Wikibon’s Dave Floyer published an excellent article today featuring an in-depth economic comparison of two approaches to VDI. In the left corner are the new Dell XC Series Web-scale Converged Appliance models targeted at VDI use cases. Floyer refers to these models as Nutanix-powered converged VDI application appliances. And in the right corner are white box servers (such as Supermicro) plus VMware VSAN.
Are SANs for Virtual Desktops Officially Anachronistic?
It is amazing how quickly datacenter is evolving. In August of 2013, I wrote a Wikibon piece describing why hyper-converged infrastructure enables a positive VDI ROI whereas conventional compute + storage solutions are almost always a bad idea. Back then, Nutanix was really the only hyper-converged game in town.
Fast forward 15 months, and the hyper-converged space is suddenly crowded. Dell, of course, has the XC Series while VMware has VSAN. But VMware also makes VSAN available as EVO:Rail to several hardware manufacturers including EMC, HP, Supermicro, Dell, Inspur, Fujitsu and Net One Systems. HP, meanwhile, has given its Left Hand VSA a makeover – it’s now StoreVirtual. There are new software-only hyper-converged startups such as Maxta and SANbolic. Pure Storage has announced an upcoming hyper-converged solution. Even Cisco is getting into the game with an investment in Stratoscale.
The Wikibon article doesn’t address traditional infrastructure or SANs at all, simply stating that, “delivering software-led infrastructure as a converged appliance significantly reduces IT costs.” The implication is (at least the way I read it) that SANs are obsolete technology when it comes to virtual desktops.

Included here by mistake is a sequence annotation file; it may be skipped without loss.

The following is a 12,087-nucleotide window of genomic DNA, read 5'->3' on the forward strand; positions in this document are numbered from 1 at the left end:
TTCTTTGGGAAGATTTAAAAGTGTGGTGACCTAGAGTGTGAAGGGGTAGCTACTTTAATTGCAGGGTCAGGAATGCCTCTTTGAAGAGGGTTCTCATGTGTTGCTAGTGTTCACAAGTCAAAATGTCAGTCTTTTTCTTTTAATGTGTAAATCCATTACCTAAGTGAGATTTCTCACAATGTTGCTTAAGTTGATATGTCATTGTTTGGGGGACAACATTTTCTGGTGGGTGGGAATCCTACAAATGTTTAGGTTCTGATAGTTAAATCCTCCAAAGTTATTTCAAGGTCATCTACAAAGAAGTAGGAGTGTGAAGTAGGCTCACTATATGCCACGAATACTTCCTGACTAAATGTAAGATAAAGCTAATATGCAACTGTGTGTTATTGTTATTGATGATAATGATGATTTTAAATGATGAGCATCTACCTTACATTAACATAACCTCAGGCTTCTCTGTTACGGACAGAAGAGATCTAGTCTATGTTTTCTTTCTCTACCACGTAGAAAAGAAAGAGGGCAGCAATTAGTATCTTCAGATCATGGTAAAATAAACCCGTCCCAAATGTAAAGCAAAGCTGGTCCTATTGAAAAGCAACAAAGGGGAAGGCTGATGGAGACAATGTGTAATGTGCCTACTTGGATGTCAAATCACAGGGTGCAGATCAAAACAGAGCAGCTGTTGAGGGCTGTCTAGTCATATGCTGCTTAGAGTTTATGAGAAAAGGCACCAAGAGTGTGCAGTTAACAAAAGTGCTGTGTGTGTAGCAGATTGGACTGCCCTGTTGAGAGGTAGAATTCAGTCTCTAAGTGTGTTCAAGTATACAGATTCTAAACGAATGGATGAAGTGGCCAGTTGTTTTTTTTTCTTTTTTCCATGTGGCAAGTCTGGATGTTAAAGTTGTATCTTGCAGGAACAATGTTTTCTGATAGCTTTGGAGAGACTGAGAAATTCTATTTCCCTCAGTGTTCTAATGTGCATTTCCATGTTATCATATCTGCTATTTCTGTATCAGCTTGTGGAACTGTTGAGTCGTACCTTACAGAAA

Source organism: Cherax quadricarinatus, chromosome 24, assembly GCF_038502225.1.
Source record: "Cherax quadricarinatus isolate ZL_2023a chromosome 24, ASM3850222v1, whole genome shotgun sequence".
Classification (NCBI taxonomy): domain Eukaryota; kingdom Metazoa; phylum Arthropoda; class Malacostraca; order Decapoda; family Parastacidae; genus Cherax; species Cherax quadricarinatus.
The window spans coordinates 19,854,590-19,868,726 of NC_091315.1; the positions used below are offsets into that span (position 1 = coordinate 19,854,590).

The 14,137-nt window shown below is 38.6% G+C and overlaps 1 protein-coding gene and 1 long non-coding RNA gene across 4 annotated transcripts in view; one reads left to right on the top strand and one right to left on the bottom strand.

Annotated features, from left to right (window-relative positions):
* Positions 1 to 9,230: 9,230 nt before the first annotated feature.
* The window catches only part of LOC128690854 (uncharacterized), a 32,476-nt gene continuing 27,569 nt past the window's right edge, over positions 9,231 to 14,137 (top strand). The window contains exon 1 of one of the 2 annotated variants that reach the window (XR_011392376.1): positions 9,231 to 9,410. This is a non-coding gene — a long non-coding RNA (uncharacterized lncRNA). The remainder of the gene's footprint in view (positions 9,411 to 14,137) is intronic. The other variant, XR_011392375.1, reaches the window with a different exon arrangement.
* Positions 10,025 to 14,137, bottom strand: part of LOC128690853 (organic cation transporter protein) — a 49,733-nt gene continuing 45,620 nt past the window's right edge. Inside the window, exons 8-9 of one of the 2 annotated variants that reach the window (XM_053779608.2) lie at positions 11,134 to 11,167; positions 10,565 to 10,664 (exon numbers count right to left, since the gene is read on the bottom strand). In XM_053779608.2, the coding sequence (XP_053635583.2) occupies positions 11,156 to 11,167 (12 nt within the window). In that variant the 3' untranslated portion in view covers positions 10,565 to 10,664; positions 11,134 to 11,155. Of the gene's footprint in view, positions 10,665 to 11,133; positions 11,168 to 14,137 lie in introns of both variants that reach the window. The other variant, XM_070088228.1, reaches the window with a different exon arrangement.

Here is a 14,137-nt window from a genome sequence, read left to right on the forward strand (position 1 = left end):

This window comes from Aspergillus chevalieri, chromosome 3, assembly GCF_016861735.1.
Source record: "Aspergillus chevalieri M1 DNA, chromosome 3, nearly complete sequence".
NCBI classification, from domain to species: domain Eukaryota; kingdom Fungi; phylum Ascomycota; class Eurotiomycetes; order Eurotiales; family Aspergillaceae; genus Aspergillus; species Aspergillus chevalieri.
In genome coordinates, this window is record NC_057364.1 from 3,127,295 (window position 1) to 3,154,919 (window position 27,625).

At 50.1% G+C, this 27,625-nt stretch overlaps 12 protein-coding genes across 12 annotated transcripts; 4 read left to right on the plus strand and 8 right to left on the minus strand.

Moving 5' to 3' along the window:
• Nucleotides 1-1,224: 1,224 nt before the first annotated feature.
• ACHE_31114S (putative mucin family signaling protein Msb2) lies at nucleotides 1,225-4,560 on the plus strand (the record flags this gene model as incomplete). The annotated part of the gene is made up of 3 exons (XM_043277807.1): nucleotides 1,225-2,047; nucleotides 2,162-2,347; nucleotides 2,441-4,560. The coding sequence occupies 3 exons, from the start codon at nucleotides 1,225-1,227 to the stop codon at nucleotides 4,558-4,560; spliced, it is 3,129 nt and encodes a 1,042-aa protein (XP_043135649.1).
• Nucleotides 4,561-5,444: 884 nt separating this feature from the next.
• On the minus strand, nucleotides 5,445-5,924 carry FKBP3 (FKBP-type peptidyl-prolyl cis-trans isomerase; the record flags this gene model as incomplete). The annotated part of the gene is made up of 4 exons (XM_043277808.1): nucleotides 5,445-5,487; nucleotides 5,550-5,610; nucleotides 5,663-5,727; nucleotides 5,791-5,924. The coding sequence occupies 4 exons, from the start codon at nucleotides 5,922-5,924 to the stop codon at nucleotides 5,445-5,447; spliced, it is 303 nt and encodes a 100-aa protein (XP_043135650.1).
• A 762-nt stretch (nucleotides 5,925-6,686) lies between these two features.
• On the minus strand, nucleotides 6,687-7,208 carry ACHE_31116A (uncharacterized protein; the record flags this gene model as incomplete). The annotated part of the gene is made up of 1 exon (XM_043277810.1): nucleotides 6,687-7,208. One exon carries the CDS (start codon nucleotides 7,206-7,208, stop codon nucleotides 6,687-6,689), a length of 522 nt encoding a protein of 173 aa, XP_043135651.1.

Three Year TCO Analysis
Dell has not yet published any information about its upcoming XC Series bundling of the compute, storage, hypervisor and VDI broker (what Floyer calls a “single managed entity”). Floyer says that the Dell solution will include either VMware Horizon View or Citrix XenDesktop.
An article in Tom’s IT Pro, Dell XC Series Powered by Nutanix Ready for Web-Scale, says that three of the Dell XC Series models: XXC720xd-A5, XC720xd-B5 and XC720xd-B7 are “geared specifically for VDI environments”. The article goes on to say that, “The models…are pre-configured for different types of users and virtualization platforms (Citrix, Microsoft, VMware)”.
Floyer’s Wikibon article digs deep into the economics of the Dell vs. VSAN approach – and I suggest reading it in order to get the complete picture. But to summarize, although it costs less money up-front to purchase white boxes + VSAN than the Dell XCs, when evaluating costs over a three-year period – this delta is quickly offset by operating costs and by ongoing software maintenance expense. The Dell “Single Managed Entity” approach is significantly less expensive than white box + VSAN.
Assuming an organization starts with 400 VDI users and increases its user base by 120 desktops a year for two years (rarely do organizations virtualize all of their desktop users up-front), the 3-year TCO for the white box approach is $533,000 vs. only $389,000 for the Dell XC Series solution. This equates to $28 per white box VM vs. $21 per XC Series VM. Additionally, the Super Micro solution requires 36.8 days to deploy vs. just 6.3 days for XC Series.
The article does not specifically address, let alone attempt to quantify, differences in the two solutions in areas such as resiliency, performance or enterprise capabilities. It does, however, discuss the reduced complexity and lower risk of both deployment and support of the Dell XC Series approach.
Floyer concludes, “Wikibon research demonstrates that converged application appliances, correctly implemented, offer significantly lower costs and faster time-to-value for applications in general. Dell and Nutanix have introduced a specific converged application appliance for VDI desktops, provided by a single source, with single sets of updates, a single hand to shake, and a single throat to choke. Wikibon strongly recommends the Dell & Nutanix converged VDI application appliance be included in any RFP for VDI implementation.”
Tips for a Successful Virtual SAN (VSAN) Proof of Concept (POC). 11/14/2014. Cormac Hogan. cormachogan.com.
Is VMware Virtual SAN Production Ready Yet? 11/12/2014. Eiad Al-Aqqad. Virtualization Team.
How I Learned to Stop Worrying and Love Commoditization. 11/08/2014. Peter Wagner. Gigaom. [My comments debate the author]